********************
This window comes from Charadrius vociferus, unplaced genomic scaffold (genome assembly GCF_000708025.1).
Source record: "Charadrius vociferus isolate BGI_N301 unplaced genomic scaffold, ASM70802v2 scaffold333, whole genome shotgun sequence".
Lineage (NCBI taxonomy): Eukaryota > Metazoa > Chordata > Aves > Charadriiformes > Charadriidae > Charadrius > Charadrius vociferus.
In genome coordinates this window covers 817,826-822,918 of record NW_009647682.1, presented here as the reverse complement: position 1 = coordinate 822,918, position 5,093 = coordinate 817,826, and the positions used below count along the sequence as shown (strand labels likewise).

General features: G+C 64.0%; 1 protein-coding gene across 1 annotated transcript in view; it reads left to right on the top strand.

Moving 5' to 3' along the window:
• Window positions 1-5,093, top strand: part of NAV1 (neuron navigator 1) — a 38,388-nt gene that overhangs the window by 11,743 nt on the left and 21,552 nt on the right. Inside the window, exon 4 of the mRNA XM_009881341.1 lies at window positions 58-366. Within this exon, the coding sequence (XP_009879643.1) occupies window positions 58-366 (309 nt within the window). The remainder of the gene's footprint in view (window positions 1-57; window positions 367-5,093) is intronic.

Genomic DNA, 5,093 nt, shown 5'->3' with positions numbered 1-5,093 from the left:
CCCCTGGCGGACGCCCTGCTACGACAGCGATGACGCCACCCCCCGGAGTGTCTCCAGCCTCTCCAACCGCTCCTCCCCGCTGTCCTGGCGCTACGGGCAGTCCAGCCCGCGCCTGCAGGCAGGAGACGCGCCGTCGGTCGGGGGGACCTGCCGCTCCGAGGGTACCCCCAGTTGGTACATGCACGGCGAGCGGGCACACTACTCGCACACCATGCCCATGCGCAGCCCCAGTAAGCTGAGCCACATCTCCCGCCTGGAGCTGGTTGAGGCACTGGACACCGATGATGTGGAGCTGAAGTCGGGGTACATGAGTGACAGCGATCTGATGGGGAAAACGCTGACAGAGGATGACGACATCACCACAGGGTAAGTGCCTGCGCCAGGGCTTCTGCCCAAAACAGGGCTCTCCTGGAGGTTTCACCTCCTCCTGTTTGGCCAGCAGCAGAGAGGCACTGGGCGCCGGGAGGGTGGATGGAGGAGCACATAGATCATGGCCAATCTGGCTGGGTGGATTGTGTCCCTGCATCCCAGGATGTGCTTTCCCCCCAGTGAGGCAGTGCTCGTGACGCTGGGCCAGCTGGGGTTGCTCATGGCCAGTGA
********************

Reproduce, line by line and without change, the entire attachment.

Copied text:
This window comes from Charadrius vociferus, unplaced genomic scaffold (genome assembly GCF_000708025.1).
Source record: "Charadrius vociferus isolate BGI_N301 unplaced genomic scaffold, ASM70802v2 scaffold333, whole genome shotgun sequence".
Lineage (NCBI taxonomy): Eukaryota > Metazoa > Chordata > Aves > Charadriiformes > Charadriidae > Charadrius > Charadrius vociferus.
In genome coordinates this window covers 817,826-822,918 of record NW_009647682.1, presented here as the reverse complement: position 1 = coordinate 822,918, position 5,093 = coordinate 817,826, and the positions used below count along the sequence as shown (strand labels likewise).

General features: G+C 64.0%; 1 protein-coding gene across 1 annotated transcript in view; it reads left to right on the top strand.

Moving 5' to 3' along the window:
• Window positions 1-5,093, top strand: part of NAV1 (neuron navigator 1) — a 38,388-nt gene that overhangs the window by 11,743 nt on the left and 21,552 nt on the right. Inside the window, exon 4 of the mRNA XM_009881341.1 lies at window positions 58-366. Within this exon, the coding sequence (XP_009879643.1) occupies window positions 58-366 (309 nt within the window). The remainder of the gene's footprint in view (window positions 1-57; window positions 367-5,093) is intronic.

Genomic DNA, 5,093 nt, shown 5'->3' with positions numbered 1-5,093 from the left:
CCCCTGGCGGACGCCCTGCTACGACAGCGATGACGCCACCCCCCGGAGTGTCTCCAGCCTCTCCAACCGCTCCTCCCCGCTGTCCTGGCGCTACGGGCAGTCCAGCCCGCGCCTGCAGGCAGGAGACGCGCCGTCGGTCGGGGGGACCTGCCGCTCCGAGGGTACCCCCAGTTGGTACATGCACGGCGAGCGGGCACACTACTCGCACACCATGCCCATGCGCAGCCCCAGTAAGCTGAGCCACATCTCCCGCCTGGAGCTGGTTGAGGCACTGGACACCGATGATGTGGAGCTGAAGTCGGGGTACATGAGTGACAGCGATCTGATGGGGAAAACGCTGACAGAGGATGACGACATCACCACAGGGTAAGTGCCTGCGCCAGGGCTTCTGCCCAAAACAGGGCTCTCCTGGAGGTTTCACCTCCTCCTGTTTGGCCAGCAGCAGAGAGGCACTGGGCGCCGGGAGGGTGGATGGAGGAGCACATAGATCATGGCCAATCTGGCTGGGTGGATTGTGTCCCTGCATCCCAGGATGTGCTTTCCCCCCAGTGAGGCAGTGCTCGTGACGCTGGGCCAGCTGGGGTTGCTCATGGCCAGTGA